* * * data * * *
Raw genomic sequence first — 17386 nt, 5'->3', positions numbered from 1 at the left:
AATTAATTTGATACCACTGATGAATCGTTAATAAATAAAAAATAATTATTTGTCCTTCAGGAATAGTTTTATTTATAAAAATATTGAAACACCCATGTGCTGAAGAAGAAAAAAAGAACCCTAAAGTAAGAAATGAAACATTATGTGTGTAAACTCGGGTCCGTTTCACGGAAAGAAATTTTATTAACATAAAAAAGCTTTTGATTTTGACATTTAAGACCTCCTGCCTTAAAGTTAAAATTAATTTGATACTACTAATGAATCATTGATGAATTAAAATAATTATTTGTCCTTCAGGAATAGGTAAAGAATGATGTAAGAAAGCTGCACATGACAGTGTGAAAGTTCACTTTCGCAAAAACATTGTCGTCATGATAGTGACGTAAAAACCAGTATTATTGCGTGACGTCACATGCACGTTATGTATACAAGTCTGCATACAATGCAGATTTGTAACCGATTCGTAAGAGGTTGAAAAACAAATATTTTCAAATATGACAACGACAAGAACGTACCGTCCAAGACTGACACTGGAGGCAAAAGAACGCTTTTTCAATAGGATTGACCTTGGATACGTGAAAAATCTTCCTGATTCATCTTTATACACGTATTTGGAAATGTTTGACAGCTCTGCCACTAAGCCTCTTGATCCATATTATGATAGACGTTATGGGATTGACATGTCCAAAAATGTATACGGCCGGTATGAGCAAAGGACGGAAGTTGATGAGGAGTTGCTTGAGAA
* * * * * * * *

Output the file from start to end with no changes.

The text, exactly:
Raw genomic sequence first — 17386 nt, 5'->3', positions numbered from 1 at the left:
AATTAATTTGATACCACTGATGAATCGTTAATAAATAAAAAATAATTATTTGTCCTTCAGGAATAGTTTTATTTATAAAAATATTGAAACACCCATGTGCTGAAGAAGAAAAAAAGAACCCTAAAGTAAGAAATGAAACATTATGTGTGTAAACTCGGGTCCGTTTCACGGAAAGAAATTTTATTAACATAAAAAAGCTTTTGATTTTGACATTTAAGACCTCCTGCCTTAAAGTTAAAATTAATTTGATACTACTAATGAATCATTGATGAATTAAAATAATTATTTGTCCTTCAGGAATAGGTAAAGAATGATGTAAGAAAGCTGCACATGACAGTGTGAAAGTTCACTTTCGCAAAAACATTGTCGTCATGATAGTGACGTAAAAACCAGTATTATTGCGTGACGTCACATGCACGTTATGTATACAAGTCTGCATACAATGCAGATTTGTAACCGATTCGTAAGAGGTTGAAAAACAAATATTTTCAAATATGACAACGACAAGAACGTACCGTCCAAGACTGACACTGGAGGCAAAAGAACGCTTTTTCAATAGGATTGACCTTGGATACGTGAAAAATCTTCCTGATTCATCTTTATACACGTATTTGGAAATGTTTGACAGCTCTGCCACTAAGCCTCTTGATCCATATTATGATAGACGTTATGGGATTGACATGTCCAAAAATGTATACGGCCGGTATGAGCAAAGGACGGAAGTTGATGAGGAGTTGCTTGAGAA